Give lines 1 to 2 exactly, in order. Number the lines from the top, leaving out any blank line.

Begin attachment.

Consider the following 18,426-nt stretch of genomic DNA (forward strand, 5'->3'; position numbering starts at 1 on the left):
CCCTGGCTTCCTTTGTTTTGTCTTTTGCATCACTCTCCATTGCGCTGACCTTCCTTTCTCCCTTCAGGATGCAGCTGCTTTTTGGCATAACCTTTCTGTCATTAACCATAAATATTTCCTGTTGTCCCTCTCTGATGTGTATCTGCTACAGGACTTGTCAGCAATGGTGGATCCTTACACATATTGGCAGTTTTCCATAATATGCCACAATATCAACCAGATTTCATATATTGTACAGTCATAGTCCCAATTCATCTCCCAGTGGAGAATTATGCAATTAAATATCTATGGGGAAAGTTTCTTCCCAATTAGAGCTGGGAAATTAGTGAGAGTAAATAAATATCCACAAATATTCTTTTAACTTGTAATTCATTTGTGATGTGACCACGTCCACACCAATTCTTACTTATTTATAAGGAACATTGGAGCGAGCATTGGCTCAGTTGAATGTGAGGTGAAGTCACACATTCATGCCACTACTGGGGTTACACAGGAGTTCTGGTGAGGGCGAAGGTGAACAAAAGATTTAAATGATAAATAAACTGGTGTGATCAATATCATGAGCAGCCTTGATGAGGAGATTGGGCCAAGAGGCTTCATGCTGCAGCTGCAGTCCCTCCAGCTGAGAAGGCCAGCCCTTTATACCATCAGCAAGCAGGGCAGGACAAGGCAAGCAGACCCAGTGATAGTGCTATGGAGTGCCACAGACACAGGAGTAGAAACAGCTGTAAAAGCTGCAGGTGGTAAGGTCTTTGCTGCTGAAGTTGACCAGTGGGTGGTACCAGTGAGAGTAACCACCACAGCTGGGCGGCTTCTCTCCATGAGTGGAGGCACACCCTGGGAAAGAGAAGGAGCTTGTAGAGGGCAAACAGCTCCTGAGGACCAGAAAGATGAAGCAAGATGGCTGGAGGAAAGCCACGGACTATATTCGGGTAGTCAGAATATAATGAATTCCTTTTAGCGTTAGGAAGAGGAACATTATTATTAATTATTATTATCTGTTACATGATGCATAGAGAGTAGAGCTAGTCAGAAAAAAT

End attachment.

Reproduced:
Consider the following 18,426-nt stretch of genomic DNA (forward strand, 5'->3'; position numbering starts at 1 on the left):
CCCTGGCTTCCTTTGTTTTGTCTTTTGCATCACTCTCCATTGCGCTGACCTTCCTTTCTCCCTTCAGGATGCAGCTGCTTTTTGGCATAACCTTTCTGTCATTAACCATAAATATTTCCTGTTGTCCCTCTCTGATGTGTATCTGCTACAGGACTTGTCAGCAATGGTGGATCCTTACACATATTGGCAGTTTTCCATAATATGCCACAATATCAACCAGATTTCATATATTGTACAGTCATAGTCCCAATTCATCTCCCAGTGGAGAATTATGCAATTAAATATCTATGGGGAAAGTTTCTTCCCAATTAGAGCTGGGAAATTAGTGAGAGTAAATAAATATCCACAAATATTCTTTTAACTTGTAATTCATTTGTGATGTGACCACGTCCACACCAATTCTTACTTATTTATAAGGAACATTGGAGCGAGCATTGGCTCAGTTGAATGTGAGGTGAAGTCACACATTCATGCCACTACTGGGGTTACACAGGAGTTCTGGTGAGGGCGAAGGTGAACAAAAGATTTAAATGATAAATAAACTGGTGTGATCAATATCATGAGCAGCCTTGATGAGGAGATTGGGCCAAGAGGCTTCATGCTGCAGCTGCAGTCCCTCCAGCTGAGAAGGCCAGCCCTTTATACCATCAGCAAGCAGGGCAGGACAAGGCAAGCAGACCCAGTGATAGTGCTATGGAGTGCCACAGACACAGGAGTAGAAACAGCTGTAAAAGCTGCAGGTGGTAAGGTCTTTGCTGCTGAAGTTGACCAGTGGGTGGTACCAGTGAGAGTAACCACCACAGCTGGGCGGCTTCTCTCCATGAGTGGAGGCACACCCTGGGAAAGAGAAGGAGCTTGTAGAGGGCAAACAGCTCCTGAGGACCAGAAAGATGAAGCAAGATGGCTGGAGGAAAGCCACGGACTATATTCGGGTAGTCAGAATATAATGAATTCCTTTTAGCGTTAGGAAGAGGAACATTATTATTAATTATTATTATCTGTTACATGATGCATAGAGAGTAGAGCTAGTCAGAAAAAAT